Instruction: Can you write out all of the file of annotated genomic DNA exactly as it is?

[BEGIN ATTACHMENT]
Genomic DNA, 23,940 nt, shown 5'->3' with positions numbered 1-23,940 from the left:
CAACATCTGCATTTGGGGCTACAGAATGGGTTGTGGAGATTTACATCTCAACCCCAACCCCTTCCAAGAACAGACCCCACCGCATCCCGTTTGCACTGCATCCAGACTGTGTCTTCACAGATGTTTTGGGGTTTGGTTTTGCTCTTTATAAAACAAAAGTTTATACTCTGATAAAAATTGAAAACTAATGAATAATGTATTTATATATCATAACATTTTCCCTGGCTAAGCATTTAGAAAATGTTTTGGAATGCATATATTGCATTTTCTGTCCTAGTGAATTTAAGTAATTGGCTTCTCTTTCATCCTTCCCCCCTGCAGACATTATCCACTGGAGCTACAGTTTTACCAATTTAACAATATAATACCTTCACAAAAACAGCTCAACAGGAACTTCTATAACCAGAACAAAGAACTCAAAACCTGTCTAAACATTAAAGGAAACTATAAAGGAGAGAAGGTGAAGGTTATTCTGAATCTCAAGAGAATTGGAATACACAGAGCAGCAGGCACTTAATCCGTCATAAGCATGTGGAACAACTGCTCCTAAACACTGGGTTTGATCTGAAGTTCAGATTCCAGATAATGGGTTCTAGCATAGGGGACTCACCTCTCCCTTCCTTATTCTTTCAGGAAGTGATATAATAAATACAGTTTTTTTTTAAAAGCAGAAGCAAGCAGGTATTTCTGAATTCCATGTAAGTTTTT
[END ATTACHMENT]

Genomic DNA, 23,940 nt, shown 5'->3' with positions numbered 1-23,940 from the left:
CAACATCTGCATTTGGGGCTACAGAATGGGTTGTGGAGATTTACATCTCAACCCCAACCCCTTCCAAGAACAGACCCCACCGCATCCCGTTTGCACTGCATCCAGACTGTGTCTTCACAGATGTTTTGGGGTTTGGTTTTGCTCTTTATAAAACAAAAGTTTATACTCTGATAAAAATTGAAAACTAATGAATAATGTATTTATATATCATAACATTTTCCCTGGCTAAGCATTTAGAAAATGTTTTGGAATGCATATATTGCATTTTCTGTCCTAGTGAATTTAAGTAATTGGCTTCTCTTTCATCCTTCCCCCCTGCAGACATTATCCACTGGAGCTACAGTTTTACCAATTTAACAATATAATACCTTCACAAAAACAGCTCAACAGGAACTTCTATAACCAGAACAAAGAACTCAAAACCTGTCTAAACATTAAAGGAAACTATAAAGGAGAGAAGGTGAAGGTTATTCTGAATCTCAAGAGAATTGGAATACACAGAGCAGCAGGCACTTAATCCGTCATAAGCATGTGGAACAACTGCTCCTAAACACTGGGTTTGATCTGAAGTTCAGATTCCAGATAATGGGTTCTAGCATAGGGGACTCACCTCTCCCTTCCTTATTCTTTCAGGAAGTGATATAATAAATACAGTTTTTTTTTAAAAGCAGAAGCAAGCAGGTATTTCTGAATTCCATGTAAGTTTTT